The table shows some total agreement among those communities (e.g., term "test case"), some partial agreement (e.g., terms "test item" versus "system under test"), some total disagreement (e.g., terms "test case verdict," "test result," and "test verdict") as well as some homonyms that may cause confusion if members of different speech communities talk to each other (e.g., term "test procedure" that has a different meaning in the "UTP2 Testers" speech community than in the "ISO Testers" speech community).  It also shows that some of the terms seem not to have an equivalent underlying concept in some of the communities (e.g., "test procedure").


This article has shown how the semantics of the terms used in a particular business may be formalized by means of the "Semantics of Business Vocabulary and Business Rules" (SBVR) specification of the OMG.  Specifically, it has illustrated how SBVR has helped to formalize the core concepts of the "UML Testing Profile" (UTP) specification of the OMG that is the "business" of testers.  SBVR may not only be used to formalize the semantics of those concepts by intensional definitions, concept diagrams, and definitional rules, but can also guide the behavior of people acting in a particular business domain — in our example the testers — by means of behavioral rules.


[1]  You may wonder about the colors used in these definitions.  These are defined by a syntax called "SBVR Structured English" which is part of the SBVR specification and which defines styling conventions for different concept types.  return to article

[2]  By "model" I mean here any description of a concrete aspect of the world by utilizing the language defined by an SBVR vocabulary, i.e., the noun concepts and verb concepts of that vocabulary.  return to article

[3]  SBVR Structured English defines a set of keywords that are styled in red in formalized SBVR rules.  return to article


[BRM]  The Business Rules Group:  The Business Rules Manifesto Version 2.0, November 2003,

[DTV]  Object Management Group:  Date-Time Vocabulary (version 1.0), formal/2013-08-01, August 2013.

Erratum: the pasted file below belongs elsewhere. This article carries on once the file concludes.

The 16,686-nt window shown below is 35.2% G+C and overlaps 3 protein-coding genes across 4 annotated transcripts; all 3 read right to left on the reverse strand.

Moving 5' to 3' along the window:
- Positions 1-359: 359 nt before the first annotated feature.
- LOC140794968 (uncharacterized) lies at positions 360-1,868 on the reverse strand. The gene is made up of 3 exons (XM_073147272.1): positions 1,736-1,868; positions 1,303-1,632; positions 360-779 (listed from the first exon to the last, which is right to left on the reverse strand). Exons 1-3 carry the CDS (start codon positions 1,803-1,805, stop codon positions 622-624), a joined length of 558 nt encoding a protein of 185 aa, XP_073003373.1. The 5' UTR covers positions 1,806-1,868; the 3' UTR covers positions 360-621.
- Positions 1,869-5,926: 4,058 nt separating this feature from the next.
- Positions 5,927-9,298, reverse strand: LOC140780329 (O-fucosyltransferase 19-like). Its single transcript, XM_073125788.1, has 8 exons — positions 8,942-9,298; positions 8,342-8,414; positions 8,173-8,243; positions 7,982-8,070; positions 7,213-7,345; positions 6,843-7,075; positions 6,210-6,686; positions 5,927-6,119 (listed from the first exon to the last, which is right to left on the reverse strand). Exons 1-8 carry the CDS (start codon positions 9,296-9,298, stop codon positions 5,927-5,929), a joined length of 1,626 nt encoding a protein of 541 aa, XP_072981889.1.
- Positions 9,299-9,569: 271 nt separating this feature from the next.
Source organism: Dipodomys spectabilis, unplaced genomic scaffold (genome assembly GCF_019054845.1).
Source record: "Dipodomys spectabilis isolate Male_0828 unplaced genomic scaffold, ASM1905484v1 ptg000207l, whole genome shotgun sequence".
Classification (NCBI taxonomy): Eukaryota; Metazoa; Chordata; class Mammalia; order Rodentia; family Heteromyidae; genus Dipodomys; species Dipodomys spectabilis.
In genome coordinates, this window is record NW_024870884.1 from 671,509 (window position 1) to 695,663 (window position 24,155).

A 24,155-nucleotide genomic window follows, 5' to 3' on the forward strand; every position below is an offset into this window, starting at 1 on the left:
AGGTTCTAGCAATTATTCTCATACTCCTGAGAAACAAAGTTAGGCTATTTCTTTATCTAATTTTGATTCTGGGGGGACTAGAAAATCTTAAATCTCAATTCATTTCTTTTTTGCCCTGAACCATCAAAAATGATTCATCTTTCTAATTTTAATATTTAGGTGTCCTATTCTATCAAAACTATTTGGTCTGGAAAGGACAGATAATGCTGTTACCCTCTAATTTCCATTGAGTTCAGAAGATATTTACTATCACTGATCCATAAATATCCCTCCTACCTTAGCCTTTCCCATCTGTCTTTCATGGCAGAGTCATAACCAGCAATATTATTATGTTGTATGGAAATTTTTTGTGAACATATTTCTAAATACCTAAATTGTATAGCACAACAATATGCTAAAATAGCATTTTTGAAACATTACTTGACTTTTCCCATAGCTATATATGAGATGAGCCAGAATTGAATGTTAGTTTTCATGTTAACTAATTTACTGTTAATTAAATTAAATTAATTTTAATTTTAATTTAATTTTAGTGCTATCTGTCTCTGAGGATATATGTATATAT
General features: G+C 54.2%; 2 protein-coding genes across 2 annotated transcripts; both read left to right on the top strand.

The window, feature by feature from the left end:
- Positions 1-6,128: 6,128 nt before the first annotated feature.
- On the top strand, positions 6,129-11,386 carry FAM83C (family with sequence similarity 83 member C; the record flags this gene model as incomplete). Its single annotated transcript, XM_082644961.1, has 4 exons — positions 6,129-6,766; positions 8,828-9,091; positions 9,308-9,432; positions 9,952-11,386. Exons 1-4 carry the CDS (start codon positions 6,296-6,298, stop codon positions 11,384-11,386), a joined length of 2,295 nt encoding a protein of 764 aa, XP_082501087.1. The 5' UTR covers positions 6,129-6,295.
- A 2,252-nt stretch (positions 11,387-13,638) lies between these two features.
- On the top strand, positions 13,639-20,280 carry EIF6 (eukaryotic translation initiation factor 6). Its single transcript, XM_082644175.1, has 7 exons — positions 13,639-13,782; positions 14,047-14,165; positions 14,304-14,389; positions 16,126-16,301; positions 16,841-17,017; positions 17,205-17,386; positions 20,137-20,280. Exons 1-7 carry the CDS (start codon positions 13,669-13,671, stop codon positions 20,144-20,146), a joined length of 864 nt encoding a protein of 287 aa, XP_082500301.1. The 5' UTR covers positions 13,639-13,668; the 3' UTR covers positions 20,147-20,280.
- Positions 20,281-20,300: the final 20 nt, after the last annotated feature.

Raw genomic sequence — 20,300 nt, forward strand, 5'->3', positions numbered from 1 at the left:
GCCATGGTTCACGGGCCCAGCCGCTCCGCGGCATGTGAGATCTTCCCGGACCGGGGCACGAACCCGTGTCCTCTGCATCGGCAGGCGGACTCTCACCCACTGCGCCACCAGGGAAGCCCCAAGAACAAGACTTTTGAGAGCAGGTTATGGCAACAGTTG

[ETSI]  European Telecommunications Standards Institute (ETSI):  Methods for Testing and Specification (MTS); The Test Description Language (TDL); Specification of the Abstract Syntax and Associated Semantics, ETSI ES 203 119 V1.1.1 (2014-04), April 2014.

[ISO1]  International Organization for Standardization:  Terminology work — Vocabulary — Part 1:  Theory and application (First Edition), ISO 1087-1:2000(E), 2000-10-15, October 2000.

[ISO2]  International Organization for Standardization:  Terminology work — Principles and methods (Third edition), ISO 704:2009(E), 2009-11-01, November 2009.

[ISO3]  International Organization for Standardization:  Software and systems engineering — Software testing — Part 1:  Concepts and definitions (First Edition), ISO 29119-1:2013(E), 2013-09-01, September 2013.

[MDT]  Paul Baker, Zhen Ru Dai, Jens Grabowski, Ina Schieferdecker, Clay Williams:  Model-Driven Testing:  Using the UML Testing Profile, ISBN-13:  978-3540725626, Springer, October 2007.

[RS]  Ronald G. Ross:  RuleSpeak® - Version 2.x, Business Rule Solutions LLC,

[SBVR]  Object Management Group:  Semantics of Business Vocabulary and Business Rules (version 1.3), formal/2015-05-07, May 2015.

[UML]  Object Management Group:  Unified Modeling Language™ (OMG UML) — version 2.5, ptc/2013-09-05, September 2013.

[UTP]  Object Management Group:  UML Testing Profile (UTP) — version 1.2, ptc/2012-09-13, September 2012.

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Standard citation for this article:

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Markus Schacher, "SBVR for UTP — Using an OMG Specification to develop another OMG Specification" Business Rules Journal, Vol. 17, No. 1, (Jan. 2016)

About our Contributor:

Markus   Schacher
Markus Schacher Co-founder and KnowBody, KnowGravity Inc

Markus Schacher ( is co-founder and KnowBody of KnowGravity Inc. (, a small but smart consulting company based in Zurich, Switzerland, and specialized in model-based engineering. As a trainer, Markus ran the first public courses on UML in Switzerland back in early 1997, and as a consultant he helped many large projects introducing and applying model-based techniques. As an active member of the Object Management Group (OMG), Markus is involved in the development of various modeling languages such as the Business Motivation Model (BMM), the Semantics of Business Vocabulary and Business Rules (SBVR), and the UML Testing Profile (UTP). He is co-author of three books on business rules, SysML, and operational risk, as well as a frequent presenter in international conferences.

Read All Articles by Markus Schacher